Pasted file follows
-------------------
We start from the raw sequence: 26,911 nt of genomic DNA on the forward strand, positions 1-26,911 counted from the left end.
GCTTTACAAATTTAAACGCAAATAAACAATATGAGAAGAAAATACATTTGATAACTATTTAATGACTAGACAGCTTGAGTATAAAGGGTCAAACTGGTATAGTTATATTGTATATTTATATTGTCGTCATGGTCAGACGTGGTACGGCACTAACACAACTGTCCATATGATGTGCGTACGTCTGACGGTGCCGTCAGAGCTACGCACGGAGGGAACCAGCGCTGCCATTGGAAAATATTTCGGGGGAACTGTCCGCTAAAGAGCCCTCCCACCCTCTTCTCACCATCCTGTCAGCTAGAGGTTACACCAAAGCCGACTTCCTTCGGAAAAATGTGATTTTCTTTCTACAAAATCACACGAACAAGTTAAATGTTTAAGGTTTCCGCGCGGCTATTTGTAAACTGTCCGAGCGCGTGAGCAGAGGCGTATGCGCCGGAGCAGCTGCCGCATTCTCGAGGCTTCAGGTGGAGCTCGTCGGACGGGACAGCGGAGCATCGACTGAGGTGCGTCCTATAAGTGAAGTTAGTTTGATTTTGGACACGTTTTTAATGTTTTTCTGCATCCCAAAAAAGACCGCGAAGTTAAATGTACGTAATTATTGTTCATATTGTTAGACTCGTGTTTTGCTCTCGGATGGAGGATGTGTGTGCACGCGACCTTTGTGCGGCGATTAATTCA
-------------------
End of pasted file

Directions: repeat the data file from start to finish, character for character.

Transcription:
We start from the raw sequence: 26,911 nt of genomic DNA on the forward strand, positions 1-26,911 counted from the left end.
GCTTTACAAATTTAAACGCAAATAAACAATATGAGAAGAAAATACATTTGATAACTATTTAATGACTAGACAGCTTGAGTATAAAGGGTCAAACTGGTATAGTTATATTGTATATTTATATTGTCGTCATGGTCAGACGTGGTACGGCACTAACACAACTGTCCATATGATGTGCGTACGTCTGACGGTGCCGTCAGAGCTACGCACGGAGGGAACCAGCGCTGCCATTGGAAAATATTTCGGGGGAACTGTCCGCTAAAGAGCCCTCCCACCCTCTTCTCACCATCCTGTCAGCTAGAGGTTACACCAAAGCCGACTTCCTTCGGAAAAATGTGATTTTCTTTCTACAAAATCACACGAACAAGTTAAATGTTTAAGGTTTCCGCGCGGCTATTTGTAAACTGTCCGAGCGCGTGAGCAGAGGCGTATGCGCCGGAGCAGCTGCCGCATTCTCGAGGCTTCAGGTGGAGCTCGTCGGACGGGACAGCGGAGCATCGACTGAGGTGCGTCCTATAAGTGAAGTTAGTTTGATTTTGGACACGTTTTTAATGTTTTTCTGCATCCCAAAAAAGACCGCGAAGTTAAATGTACGTAATTATTGTTCATATTGTTAGACTCGTGTTTTGCTCTCGGATGGAGGATGTGTGTGCACGCGACCTTTGTGCGGCGATTAATTCA